What is the ecosystem that I’m playing in? How can I leverage a clear understanding of internal capabilities and external factors to fine-tune my digital strategy?
While there are multiple layers of models that are put to use in a business set up to achieve the goals, the very first layer of digital strategy is the basic business model. A business’s use of digital can’t be analyzed in a separate petri dish. A digital strategy needs to be integrated into the organic whole of how a company runs, as well as what they aspire to be. Therefore, in order to build upwards from the basic business model, we need to look at:
People: A digital strategy relies on the skills of your entire team. It doesn’t start out in the cloud; rather, it is inseparable from the efforts of the developers, designers, marketers, strategists, content writers and so on.
Process: Articulating precisely what a business human capital will do and how you will blend your work with one another to create a fully synergized strategy comes next.
Platform: Only after the goals, people and processes are in place do we consider the platforms they’ll need. Again, technology is the means, not the driver. Platforms depend on individual company goals; they can include cloud servers, content management systems, data analytic systems, mixed reality, artificial intelligence, geo-based apps and more..
Products: Once platforms have been classified, then the individual products that make up your digital strategy are identified. These could possibly include apps, wearables, responsive websites, IoT smart products, augmented reality experiences and more.
Channels: Once you have your digital products, then the question is how you’ll connect those products with all concerned. Which channels work adequately as delivery conduits in your digital business strategy? Which include in-person shopping experiences, email, social media, workplace networking, intranet, websites, IoT remote connections and so on.
Experience: It’s critical to pursue and retain a clear sense of user experience. Are your brand’s visual cues consistent and addictive? Does it evoke a sense of ease and delight as people interact?
Customers: Right at the top of the digital strategy framework, it’s all about people and not just the customers who purchase the products or services — although they are extremely important. An effective digital strategy which is followed by transformation enhances the experience of all the parties involved like employees, vendors, suppliers, partners, and stakeholders etc.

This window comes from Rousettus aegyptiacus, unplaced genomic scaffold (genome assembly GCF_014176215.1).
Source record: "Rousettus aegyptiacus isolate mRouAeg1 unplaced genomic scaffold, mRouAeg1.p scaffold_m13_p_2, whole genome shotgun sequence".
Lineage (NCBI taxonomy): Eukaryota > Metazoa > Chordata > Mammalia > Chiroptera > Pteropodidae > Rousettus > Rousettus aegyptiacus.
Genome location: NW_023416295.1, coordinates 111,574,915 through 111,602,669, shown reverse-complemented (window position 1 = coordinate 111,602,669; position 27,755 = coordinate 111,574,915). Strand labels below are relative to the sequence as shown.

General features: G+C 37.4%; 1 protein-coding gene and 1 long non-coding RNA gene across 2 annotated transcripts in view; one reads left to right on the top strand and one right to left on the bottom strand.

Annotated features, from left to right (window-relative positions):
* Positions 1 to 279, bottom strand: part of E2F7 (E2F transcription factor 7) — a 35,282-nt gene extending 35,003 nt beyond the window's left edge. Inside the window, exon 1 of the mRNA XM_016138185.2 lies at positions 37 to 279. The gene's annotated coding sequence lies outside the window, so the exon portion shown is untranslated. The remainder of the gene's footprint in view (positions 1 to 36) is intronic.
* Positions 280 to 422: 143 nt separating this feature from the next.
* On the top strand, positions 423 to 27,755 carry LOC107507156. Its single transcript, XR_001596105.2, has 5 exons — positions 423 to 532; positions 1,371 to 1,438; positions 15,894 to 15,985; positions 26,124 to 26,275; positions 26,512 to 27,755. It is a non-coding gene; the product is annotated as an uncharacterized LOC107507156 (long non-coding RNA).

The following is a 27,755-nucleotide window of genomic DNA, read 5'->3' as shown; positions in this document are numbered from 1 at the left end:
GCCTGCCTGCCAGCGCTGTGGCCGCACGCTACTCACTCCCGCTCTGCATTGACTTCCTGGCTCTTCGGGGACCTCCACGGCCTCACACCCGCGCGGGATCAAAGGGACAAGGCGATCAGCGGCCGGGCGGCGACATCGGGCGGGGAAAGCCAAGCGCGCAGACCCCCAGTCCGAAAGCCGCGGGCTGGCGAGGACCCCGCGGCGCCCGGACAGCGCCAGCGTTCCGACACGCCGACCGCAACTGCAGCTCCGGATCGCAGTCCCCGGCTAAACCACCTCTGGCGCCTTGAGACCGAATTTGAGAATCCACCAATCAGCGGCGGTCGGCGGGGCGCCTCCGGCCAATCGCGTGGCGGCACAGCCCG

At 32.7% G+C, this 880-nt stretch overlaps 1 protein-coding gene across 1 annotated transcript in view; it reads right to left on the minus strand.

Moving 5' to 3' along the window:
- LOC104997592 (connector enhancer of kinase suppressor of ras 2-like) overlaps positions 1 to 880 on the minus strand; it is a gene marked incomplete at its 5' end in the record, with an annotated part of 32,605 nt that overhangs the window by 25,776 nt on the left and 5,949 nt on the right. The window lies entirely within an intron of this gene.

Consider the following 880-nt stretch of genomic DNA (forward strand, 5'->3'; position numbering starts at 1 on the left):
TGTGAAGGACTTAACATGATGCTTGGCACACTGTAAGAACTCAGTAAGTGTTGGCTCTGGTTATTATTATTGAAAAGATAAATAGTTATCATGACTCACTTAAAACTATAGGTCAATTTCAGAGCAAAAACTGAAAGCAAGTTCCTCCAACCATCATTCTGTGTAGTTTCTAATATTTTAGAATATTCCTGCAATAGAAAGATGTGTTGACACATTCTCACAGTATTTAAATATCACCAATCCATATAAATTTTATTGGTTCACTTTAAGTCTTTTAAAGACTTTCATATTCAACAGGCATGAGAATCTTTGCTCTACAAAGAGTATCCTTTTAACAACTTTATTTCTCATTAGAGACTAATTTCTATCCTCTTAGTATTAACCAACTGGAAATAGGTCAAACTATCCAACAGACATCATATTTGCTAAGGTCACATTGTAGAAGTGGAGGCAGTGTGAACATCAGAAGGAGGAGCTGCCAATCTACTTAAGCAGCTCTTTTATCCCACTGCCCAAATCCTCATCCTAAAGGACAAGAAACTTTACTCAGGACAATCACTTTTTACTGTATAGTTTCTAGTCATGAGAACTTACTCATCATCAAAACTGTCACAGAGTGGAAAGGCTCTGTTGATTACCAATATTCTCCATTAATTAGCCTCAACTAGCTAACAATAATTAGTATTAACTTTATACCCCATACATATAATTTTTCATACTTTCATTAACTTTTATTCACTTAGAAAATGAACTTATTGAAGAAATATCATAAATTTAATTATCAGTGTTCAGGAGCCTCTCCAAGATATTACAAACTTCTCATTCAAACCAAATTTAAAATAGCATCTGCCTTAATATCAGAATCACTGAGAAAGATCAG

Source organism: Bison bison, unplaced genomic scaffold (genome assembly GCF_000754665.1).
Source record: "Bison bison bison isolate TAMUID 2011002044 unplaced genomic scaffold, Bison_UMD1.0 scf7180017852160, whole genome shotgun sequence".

Do I have the innovation chops and people skills scalability?
A key reason why digital strategy needs to be agile is that it involves constantly trying to strike a balance between two opposing forces of innovation and acceptance. Willingness of the agents to change is important, as they need to feel inspired to give their best and perform at the highest level. As goals don’t change, however, the methods of achieving those goals, and the tools that underlie those methods evolve so swiftly that keeping up with them has become a profession of its own. So how do we reconcile these opposing forces? By building teams who collaborate across functions is how it begins- because it touches across many functions in a company.
Digital leaders are quick to spot this and place a premium on collaboration. They allow the creation of processes, form cross-functional teams who share the best practices and develop expertise. To gain momentum, cross-functional teams need support from the top and a clear mandate which provides enough resources to build out a program. Therefore effective teams need real business responsibility, coupled with the authority to break through functional silos, and a passion to lead.
Per IDC- “Digital transformation (DX) is at the center of modern organizational strategies, and estimates the economic value of DX to almost $19 trillion or more than 20% of global GDP. Advances in 3rd Platform technologies and associated accelerators are transforming whole industries and represent the largest driver of technology investment for the foreseeable future”
Well-informed, designed, and activated business strategies are necessary for the digital era. As digitization modifies the behaviors of customers, the type of business and competition changes at greater speed and scale. To achieve the highest standard of business performance, executives must reinvent their enterprise through digital strategies and innovative capabilities that constantly generate and sustain brand, product, and operational advantages. Digital strategy consulting and agency services consequently play a vital role in helping build enterprise leadership, vision, goals, business structure, and organizational forms, with necessary talent requirements, and data and technology. Therefore, in the enterprise context, it is crucial to communicate a sense of long-term direction to employees and other stakeholders, explain the detailed steps the company needs to take in the near future, and at the same time allow for adaptability to evolving along the way.
For enterprises that have already experienced disruption or are facing competition from new digital entrants, the goal is to identify how digital business strategy changes and refines your understanding from broad to specific points which form the core of your digital strategy foundation. Therefore digital strategy should be agile and deliver iterative value to the business on a frequent basis. Agility enables the strategy to change as the organization continues to evolve taking input and suggestions from all levels of the organization. By starting with a clear understanding of a company’s purpose, one can avoid wasting time and resources implementing technology that doesn’t enable new competitive advantage.